Like all species of bat in Britain, the Natterer's bat is less common than it used to be. The reason for its decline is that its food and shelter has been seriously threatened by modern farming practices and destruction of natural habitats.



Natterer's BatOrder: Chiroptera

Family: Vespertilionidae

Species: Myotis nattereri

IUCN Red List Status: Least concern, although becoming scarce in UK

All bat species in the UK are legally protected, both by domestic and international legislation.

Distribution: found throughout Britain & Ireland except Northern Scotland. Also occurs throughout Europe, Asia & Japan.

Habitat: woodland, parkland & farmland.

Size: head & body about 4 to 5cm; up to 30cm wingspan.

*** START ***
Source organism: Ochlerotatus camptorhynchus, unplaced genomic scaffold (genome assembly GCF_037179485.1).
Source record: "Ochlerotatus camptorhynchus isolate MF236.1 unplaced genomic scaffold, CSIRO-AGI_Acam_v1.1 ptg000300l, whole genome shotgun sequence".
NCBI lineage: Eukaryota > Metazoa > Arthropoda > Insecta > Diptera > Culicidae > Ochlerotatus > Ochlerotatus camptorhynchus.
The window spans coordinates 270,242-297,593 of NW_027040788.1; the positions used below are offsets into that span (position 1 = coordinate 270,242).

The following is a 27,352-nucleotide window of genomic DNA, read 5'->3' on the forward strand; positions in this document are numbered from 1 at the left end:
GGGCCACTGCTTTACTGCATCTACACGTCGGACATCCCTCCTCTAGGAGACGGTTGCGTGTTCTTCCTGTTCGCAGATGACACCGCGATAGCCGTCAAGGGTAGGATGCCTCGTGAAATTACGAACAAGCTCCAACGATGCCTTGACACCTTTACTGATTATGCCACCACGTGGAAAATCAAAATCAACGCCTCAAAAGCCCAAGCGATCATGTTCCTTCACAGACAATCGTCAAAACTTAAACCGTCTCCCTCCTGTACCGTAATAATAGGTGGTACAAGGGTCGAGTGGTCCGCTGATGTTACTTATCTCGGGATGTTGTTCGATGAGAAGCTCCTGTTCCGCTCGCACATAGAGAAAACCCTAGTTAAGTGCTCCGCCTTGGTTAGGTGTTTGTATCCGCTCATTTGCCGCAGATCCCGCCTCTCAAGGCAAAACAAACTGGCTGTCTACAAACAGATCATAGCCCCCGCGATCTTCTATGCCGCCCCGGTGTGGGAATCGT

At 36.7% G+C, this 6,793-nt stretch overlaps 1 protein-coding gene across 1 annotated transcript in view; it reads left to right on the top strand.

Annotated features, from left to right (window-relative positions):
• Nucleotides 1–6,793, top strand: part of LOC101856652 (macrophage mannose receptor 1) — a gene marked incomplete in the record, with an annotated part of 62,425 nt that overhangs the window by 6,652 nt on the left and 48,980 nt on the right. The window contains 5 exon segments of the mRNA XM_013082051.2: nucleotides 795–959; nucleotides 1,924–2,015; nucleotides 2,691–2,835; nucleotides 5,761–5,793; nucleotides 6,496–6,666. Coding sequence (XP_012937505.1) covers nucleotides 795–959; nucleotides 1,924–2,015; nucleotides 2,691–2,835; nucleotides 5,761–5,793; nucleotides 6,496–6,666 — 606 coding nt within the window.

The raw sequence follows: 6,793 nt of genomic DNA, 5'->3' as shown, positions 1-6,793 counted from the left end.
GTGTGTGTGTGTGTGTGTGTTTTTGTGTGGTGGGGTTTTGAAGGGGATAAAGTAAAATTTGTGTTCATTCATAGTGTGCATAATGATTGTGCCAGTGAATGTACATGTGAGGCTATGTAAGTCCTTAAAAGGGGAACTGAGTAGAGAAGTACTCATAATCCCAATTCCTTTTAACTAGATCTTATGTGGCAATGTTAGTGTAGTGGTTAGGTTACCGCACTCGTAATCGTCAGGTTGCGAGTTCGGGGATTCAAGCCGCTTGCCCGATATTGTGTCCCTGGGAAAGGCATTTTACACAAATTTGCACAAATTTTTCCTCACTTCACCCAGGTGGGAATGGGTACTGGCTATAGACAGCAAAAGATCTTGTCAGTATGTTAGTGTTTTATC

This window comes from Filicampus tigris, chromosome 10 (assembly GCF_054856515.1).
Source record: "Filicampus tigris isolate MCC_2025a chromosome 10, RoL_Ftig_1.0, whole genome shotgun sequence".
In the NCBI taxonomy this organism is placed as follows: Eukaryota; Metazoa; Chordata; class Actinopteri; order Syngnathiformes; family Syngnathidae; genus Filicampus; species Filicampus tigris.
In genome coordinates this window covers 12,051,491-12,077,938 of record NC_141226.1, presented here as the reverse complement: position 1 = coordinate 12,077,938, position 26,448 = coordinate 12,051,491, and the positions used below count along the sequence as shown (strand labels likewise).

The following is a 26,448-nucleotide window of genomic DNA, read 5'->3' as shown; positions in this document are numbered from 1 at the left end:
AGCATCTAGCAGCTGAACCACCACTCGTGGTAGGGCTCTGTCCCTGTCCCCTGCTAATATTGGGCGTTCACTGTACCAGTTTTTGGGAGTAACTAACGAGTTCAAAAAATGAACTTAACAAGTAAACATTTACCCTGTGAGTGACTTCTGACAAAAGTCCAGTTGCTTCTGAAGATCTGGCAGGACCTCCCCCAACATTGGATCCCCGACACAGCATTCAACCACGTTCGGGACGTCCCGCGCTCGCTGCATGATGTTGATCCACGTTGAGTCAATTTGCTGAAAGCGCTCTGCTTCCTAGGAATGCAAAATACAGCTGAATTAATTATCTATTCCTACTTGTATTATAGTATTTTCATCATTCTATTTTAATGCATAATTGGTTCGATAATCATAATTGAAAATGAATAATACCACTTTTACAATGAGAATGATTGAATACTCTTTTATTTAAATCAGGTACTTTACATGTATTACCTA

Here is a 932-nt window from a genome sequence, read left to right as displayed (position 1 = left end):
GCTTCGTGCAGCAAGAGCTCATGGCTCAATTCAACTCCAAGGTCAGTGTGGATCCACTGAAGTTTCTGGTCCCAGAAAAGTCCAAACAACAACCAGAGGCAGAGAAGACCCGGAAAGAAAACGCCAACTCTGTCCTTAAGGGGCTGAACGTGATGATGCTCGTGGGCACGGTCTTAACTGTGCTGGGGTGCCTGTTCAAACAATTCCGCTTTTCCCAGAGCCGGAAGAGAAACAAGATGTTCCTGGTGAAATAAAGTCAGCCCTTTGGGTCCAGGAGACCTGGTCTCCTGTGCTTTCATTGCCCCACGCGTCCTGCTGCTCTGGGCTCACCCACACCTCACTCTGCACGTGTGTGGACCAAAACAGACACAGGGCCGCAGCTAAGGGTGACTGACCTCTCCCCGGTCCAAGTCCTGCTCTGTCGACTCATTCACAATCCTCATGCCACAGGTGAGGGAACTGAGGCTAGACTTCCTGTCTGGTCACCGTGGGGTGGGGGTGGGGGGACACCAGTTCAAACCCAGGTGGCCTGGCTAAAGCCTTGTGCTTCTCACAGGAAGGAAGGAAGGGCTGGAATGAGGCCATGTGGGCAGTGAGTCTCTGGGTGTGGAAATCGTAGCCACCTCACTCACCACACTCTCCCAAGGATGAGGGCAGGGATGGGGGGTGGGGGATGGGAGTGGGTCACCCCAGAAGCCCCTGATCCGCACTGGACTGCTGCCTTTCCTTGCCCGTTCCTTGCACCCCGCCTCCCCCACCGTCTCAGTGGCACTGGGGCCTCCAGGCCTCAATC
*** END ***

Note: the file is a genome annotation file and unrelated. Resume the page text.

Life-span: can live for 25 years.

Description: light brown above, pure white underneath. Quite large, drooping, pale ears with upturned tips. Long, reddish face with bare, narrow muzzle.

Food: small insects.

The Natterer's bat is named after the early 19th century Austrian naturalist who discovered it. If you are bat-watching just after sunset you may be able to identify it from its white underside as it flies slowly at about roof-top level. Whilst it is flying, this bat often points its tail downwards, whereas other bats trail their tail behind them. Also, if you get the chance to examine one closely, Natterer's bat is the only bat with a fringe of tiny hairs along the edge of each tail membrane.

Read More: Hunting and Feeding

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